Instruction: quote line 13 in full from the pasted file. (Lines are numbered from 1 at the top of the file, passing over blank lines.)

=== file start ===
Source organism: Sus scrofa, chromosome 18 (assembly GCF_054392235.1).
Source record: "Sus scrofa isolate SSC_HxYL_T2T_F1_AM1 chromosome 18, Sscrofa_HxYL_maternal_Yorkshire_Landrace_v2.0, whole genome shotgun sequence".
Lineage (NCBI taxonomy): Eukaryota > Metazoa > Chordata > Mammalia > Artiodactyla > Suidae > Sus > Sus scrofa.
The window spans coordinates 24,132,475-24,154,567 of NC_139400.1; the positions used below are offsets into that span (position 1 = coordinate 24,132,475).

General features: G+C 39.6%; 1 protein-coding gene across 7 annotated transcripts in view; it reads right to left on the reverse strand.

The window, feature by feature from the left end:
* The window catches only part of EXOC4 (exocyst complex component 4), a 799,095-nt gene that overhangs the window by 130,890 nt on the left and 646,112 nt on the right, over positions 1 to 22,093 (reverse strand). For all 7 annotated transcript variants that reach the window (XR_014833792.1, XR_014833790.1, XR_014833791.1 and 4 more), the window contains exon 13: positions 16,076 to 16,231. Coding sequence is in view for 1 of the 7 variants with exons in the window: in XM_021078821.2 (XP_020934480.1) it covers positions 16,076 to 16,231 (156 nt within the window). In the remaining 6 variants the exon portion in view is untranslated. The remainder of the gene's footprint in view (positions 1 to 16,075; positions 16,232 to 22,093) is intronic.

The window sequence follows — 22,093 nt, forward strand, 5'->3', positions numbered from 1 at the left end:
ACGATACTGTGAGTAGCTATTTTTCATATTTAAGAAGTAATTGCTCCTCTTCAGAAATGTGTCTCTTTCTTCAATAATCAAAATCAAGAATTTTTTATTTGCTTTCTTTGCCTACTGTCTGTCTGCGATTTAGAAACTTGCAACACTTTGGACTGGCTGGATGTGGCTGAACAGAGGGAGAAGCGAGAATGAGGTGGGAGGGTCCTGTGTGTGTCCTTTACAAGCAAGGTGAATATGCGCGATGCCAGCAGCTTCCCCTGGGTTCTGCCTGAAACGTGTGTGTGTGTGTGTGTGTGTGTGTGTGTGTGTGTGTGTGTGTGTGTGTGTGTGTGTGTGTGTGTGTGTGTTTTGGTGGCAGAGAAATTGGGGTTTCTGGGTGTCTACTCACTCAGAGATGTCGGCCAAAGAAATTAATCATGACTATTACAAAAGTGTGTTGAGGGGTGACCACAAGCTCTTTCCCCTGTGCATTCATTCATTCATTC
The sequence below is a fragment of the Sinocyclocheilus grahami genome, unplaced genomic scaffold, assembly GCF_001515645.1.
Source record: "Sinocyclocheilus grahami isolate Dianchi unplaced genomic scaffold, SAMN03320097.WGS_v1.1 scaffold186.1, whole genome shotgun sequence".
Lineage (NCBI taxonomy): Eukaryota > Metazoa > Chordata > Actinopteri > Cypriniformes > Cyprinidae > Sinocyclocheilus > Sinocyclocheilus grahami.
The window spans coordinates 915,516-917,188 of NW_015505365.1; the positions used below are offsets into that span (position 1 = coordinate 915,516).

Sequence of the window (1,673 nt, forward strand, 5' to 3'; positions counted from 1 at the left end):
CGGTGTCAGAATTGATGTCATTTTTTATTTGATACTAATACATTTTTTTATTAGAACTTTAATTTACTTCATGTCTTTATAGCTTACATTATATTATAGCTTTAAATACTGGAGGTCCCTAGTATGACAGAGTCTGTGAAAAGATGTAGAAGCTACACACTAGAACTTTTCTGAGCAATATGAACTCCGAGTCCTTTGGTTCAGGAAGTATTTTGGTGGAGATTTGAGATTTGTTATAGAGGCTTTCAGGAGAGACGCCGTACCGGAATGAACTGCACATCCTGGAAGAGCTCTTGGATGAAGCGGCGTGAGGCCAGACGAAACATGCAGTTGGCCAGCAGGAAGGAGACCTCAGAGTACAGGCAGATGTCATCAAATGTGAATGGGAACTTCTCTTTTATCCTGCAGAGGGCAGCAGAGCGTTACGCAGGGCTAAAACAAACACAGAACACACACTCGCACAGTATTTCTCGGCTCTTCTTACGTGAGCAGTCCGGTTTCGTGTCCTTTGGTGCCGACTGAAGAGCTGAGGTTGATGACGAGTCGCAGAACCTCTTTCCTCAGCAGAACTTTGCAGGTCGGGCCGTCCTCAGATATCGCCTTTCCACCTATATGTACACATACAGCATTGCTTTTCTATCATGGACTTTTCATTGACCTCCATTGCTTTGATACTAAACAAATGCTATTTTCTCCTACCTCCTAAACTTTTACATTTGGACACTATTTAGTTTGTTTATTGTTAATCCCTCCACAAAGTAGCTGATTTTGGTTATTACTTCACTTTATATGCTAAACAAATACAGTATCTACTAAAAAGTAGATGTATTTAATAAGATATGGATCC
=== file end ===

The window spans coordinates 915,516-917,188 of NW_015505365.1; the positions used below are offsets into that span (position 1 = coordinate 915,516).